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If 4y^4 − 41y^2 + 100 = 0, then what is the sum of the two [#permalink]
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12 May 2012, 07:23
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If \(4y^4 − 41y^2 + 100 = 0\), then what is the sum of the two greatest possible values of \(y\) ? A. \(4\) B. \(\frac{9}{2}\) C. \(7\) D. \(\frac{41}{4}\) E. \(25\) I get stuck when trying to solve this one. I can see that it will end up something along the lines of (x^2)^2=x^2 to factor it but still struggling.
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Re: If 4y^4 − 41y^2 + 100 = 0, then what is the sum of the two [#permalink]
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12 May 2012, 08:04
alexpavlos wrote: I get stuck when trying to solve this one. I can see that it will end up something along the lines of (x^2)^2=x^2 to factor it but still struggling.
If 4y^4 − 41y^2 + 100 = 0, then what is the sum of the two greatest possible values of y ?
A) 4 B) 9/2 C) 7 D) 41/4 E) 25 Hi this can be solved as below: we have 4y^4 − 41y^2 + 100 = 0 that can be factorised as (ab)^2=a^2+b^22ab(a) so we have (2y^2)^2(2*(2y^2)(10))+10^2y^2=0 or using (a) (2y^210)^22y^2=0 or (2y^210)^2=2y^2 i.e we have two solns on taking square root on both sides (2y^210)=2y(b) or (2y^210)=2y(c) on solving (b) as normal eqn we have (2y5)(y+2) =0 so max value is y =5/2 on solving (c) we have (2y+5)(y2) =0 or max value as y=2 so adding these two values we have 2+5/2==9/2 I hope this helps



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Re: If 4y^4 − 41y^2 + 100 = 0, then what is the sum of the two [#permalink]
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12 May 2012, 11:32



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Re: If 4y^4 − 41y^2 + 100 = 0, then what is the sum of the two [#permalink]
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12 May 2012, 14:14
4y^4 − 41y^2 + 100 = 0 Let y^2=x 4x^241x+100=0 by finding the roots of the equation we get using [(b(+/_)[square_root]b^24ac[/square_root)/2a}] x=4 or 25/4 so y=2 or 2 or y=5/2 or 5/2 so adding the positive values =2+5/2=9/2 Hence B Hope that helps!!
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Re: If 4y^4 − 41y^2 + 100 = 0, then what is the sum of the two [#permalink]
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12 May 2012, 21:08
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Re: If 4y^4 − 41y^2 + 100 = 0, then what is the sum of the two [#permalink]
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21 Dec 2012, 06:33
rphardu wrote: If 4y4 − 41y2 + 100 = 0, then what is the sum of the two greatest possible values of y ?
A)4 B)9/2 C)7 D)41/4 E)25 Let y^2 = x 4x^2  41x + 100 = 0 (4x  25)(x  4) = 0 x = 25/4 or x = 4 y = 5/2 or y = 2 = 5/2 + 2 = 9/2 Answer: B
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Re: If 4y^4 − 41y^2 + 100 = 0, then what is the sum of the two [#permalink]
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26 Dec 2012, 22:58
rphardu wrote: If 4y4 − 41y2 + 100 = 0, then what is the sum of the two greatest possible values of y ?
A)4 B)9/2 C)7 D)41/4 E)25 Let \(x = y^2\) \(4(y^2)^2  41 (y^2) + 100 = 0\) \(4x^2  41x^2 + 100 = 0\) \((4x  25)(x  4) = 0\) \(x = \frac{25}{4} = y^2\) \(y = \frac{5}{2}\) \(x = 4\) \(x = y^2 = 4\) \(y = 2\) Answer: \(\frac{5}{2} + 2 = \frac{9}{2}\) Answer B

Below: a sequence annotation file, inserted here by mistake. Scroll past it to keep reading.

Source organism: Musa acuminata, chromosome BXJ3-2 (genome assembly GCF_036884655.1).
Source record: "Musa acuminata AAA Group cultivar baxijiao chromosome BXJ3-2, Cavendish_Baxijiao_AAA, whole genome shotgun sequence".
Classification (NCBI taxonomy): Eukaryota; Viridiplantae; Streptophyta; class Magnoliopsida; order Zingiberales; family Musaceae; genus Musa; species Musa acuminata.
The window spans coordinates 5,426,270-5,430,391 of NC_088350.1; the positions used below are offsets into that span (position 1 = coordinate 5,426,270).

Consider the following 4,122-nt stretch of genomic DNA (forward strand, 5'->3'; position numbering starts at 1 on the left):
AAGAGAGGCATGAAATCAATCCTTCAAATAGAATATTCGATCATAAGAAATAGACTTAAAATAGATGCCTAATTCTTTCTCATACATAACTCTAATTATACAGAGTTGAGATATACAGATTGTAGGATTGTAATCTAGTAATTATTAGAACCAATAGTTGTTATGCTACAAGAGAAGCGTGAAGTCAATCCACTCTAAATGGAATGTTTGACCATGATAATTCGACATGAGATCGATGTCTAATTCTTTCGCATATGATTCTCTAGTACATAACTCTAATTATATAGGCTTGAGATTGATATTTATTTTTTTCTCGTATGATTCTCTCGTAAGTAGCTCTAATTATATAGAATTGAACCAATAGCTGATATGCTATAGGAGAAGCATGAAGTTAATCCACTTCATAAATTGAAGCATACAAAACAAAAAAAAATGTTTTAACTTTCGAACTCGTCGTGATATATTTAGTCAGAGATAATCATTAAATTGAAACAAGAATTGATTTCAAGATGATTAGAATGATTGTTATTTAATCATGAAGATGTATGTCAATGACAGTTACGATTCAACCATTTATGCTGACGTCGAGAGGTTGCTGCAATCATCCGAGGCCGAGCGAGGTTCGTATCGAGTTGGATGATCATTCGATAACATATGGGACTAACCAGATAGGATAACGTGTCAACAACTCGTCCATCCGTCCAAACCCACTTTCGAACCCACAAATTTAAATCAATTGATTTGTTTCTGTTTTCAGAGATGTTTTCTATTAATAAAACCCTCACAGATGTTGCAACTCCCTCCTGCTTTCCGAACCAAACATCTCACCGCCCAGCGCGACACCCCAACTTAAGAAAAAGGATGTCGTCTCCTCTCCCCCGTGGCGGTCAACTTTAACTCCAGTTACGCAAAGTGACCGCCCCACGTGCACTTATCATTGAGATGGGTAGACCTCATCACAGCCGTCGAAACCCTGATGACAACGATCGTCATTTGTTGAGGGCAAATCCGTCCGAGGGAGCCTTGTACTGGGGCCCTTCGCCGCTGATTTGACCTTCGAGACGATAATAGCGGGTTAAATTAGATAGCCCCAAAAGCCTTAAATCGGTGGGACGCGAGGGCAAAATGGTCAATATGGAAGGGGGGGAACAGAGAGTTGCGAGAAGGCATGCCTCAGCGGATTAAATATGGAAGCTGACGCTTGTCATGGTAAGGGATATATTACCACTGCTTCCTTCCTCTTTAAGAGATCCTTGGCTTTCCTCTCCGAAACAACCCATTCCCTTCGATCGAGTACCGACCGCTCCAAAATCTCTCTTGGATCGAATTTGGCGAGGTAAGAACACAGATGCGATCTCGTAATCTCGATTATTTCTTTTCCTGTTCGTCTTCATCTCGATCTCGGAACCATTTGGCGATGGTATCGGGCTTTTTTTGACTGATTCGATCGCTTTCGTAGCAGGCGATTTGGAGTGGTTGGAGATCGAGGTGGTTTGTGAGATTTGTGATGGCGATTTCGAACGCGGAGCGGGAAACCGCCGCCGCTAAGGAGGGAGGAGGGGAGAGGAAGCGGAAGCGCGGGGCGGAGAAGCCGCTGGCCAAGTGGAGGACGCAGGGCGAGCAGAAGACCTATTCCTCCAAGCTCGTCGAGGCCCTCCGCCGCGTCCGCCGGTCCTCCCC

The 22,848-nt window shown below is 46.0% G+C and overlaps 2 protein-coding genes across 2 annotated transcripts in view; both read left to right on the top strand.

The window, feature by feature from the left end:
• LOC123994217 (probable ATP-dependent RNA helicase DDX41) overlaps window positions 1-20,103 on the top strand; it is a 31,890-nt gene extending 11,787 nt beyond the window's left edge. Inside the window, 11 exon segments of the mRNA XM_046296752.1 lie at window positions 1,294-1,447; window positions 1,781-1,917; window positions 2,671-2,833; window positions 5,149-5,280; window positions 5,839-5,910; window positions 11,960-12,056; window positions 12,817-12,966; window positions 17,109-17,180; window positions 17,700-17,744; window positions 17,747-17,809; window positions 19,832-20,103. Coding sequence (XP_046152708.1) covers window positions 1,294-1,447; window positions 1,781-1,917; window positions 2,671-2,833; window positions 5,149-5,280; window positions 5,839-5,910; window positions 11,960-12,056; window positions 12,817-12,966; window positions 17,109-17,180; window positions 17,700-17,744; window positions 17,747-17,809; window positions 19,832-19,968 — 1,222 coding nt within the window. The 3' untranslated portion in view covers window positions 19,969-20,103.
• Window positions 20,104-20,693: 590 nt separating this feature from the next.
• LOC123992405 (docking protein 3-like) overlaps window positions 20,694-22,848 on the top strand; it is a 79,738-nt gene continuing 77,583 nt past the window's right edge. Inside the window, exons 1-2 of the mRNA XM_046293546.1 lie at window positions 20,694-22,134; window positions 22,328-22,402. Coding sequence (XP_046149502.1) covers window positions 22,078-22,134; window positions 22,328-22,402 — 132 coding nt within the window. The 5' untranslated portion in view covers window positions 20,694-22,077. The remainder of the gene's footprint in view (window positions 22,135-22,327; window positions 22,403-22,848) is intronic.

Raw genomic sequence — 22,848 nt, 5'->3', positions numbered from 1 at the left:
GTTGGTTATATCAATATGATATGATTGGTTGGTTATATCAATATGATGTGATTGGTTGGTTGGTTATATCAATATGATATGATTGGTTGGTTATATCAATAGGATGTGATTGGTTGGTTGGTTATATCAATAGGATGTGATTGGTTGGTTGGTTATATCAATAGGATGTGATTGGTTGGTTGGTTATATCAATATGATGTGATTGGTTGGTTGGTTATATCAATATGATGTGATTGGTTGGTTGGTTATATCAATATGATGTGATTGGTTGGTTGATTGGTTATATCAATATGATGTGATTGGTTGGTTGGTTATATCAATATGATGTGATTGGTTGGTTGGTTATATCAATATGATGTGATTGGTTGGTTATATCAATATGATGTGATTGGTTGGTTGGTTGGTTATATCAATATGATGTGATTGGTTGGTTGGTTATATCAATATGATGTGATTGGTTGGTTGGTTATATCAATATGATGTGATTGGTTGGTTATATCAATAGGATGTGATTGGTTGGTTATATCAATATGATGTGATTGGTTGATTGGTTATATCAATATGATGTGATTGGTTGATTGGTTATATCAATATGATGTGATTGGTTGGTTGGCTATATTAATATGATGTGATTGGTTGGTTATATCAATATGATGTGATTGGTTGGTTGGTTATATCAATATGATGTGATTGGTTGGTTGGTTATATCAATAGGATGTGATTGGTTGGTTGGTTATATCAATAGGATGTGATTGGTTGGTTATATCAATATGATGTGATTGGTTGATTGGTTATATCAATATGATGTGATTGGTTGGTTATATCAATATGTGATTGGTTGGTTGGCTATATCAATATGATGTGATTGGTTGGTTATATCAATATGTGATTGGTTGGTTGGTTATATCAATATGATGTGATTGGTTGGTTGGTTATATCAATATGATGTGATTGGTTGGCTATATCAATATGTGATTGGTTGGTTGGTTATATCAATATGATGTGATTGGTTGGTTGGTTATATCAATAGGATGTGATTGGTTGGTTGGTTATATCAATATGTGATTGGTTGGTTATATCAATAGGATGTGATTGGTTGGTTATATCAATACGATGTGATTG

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Re: If 4y^4 − 41y^2 + 100 = 0, then what is the sum of the two [#permalink]
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04 Mar 2016, 06:18
\(4y^4 − 41y^2 + 100 = 0\) This can be represented in the form of \((a^22ab+b^2)=(ab)^2\) by adding and subtracting \(b^2\) here for convenience. \((2y^2)^22(2y^2)\frac{41}{4}+(\frac{41}{4})^2(\frac{41}{4})^2+100=0\) \((2y^2\frac{41}{4})^2+100(\frac{41}{4})^2=0\) \((2y^2\frac{41}{4})^2(\frac{81}{16})=0\) \((2y^2\frac{41}{4})=\sqrt{(\frac{81}{16})}\) \((2y^2\frac{41}{4})\)= +\((\frac{9}{4})\) \(2y^2=\frac{41}{4})\) +\((\frac{9}{4})\) \(2y^2=\frac{50}{4} or \frac{32}{4}\) Thus \(y=\) +\(\frac{5}{2}\) or +\(2\) \(y=\frac{5}{2},\frac{5}{2}\),\(+2\), \(2\) The two greatest possible values of \(y\) are \(+2\) and \(\frac{+5}{2}\) their sum is \(2+\frac{5}{2}\)=\(\frac{9}{4}\)
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Re: If 4y^4 − 41y^2 + 100 = 0, then what is the sum of the two [#permalink]
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04 Mar 2016, 09:14
alex1233 wrote: If \(4y^4 − 41y^2 + 100 = 0\), then what is the sum of the two greatest possible values of \(y\) ?
A. \(4\)
B. \(\frac{9}{2}\)
C. \(7\)
D. \(\frac{41}{4}\)
E. \(25\)
I get stuck when trying to solve this one. I can see that it will end up something along the lines of (x^2)^2=x^2 to factor it but still struggling. Hi,
every one has generally followed a single method..
I'll just give you two methods incase you get struck..
1) POE you can easily eliminate three choices and your prob of answering correctly will go up to 1/2 from 1/5.. \(4y^4 − 41y^2 + 100 = 0\).. \(41y^2  4y^4 =100\).. \(y^2(41  4y^2) =100\).. Now 100 is a positive number, so LHS, y^2(41  4y^2), should also be positive.. In y^2(41  4y^2), y^2 will always be positive so 414y^2>0 or y^2<41/4.. y^2<10.25.. so y will be less than 3.3 approx.. even if both values are 3.3, sum =6.6.. only A and B are left.. SO , without doing anything, we have eliminated three choices..
2) \(4y^4 − 41y^2 + 100 = 0\).. lets put this in (ab)^2 format.. \((2y^2)^2 −2*10*2y^2 + 10^2y^2 = 0\).. (2y^210)^2=y^2.. so we get two equations..
A) 2y^210=y.. 2y^2y10=0.. 2y^25y+4y10=0.. y(2y5) + 2(2y5)=0.. (y+2)(2y5)=0.. roots are 5/2 and 2..
B) 2y^210=y.. 2y^2+y10=0.. 2y^2+5y4y10=0.. y(2y+5)  2(2y5)=0.. (y2)(2y+5)=0.. roots are 5/2 and 2..
so values are 5/2, 2, 2, 5/2.. sum of two biggest values= 2+5/2=9/2 B
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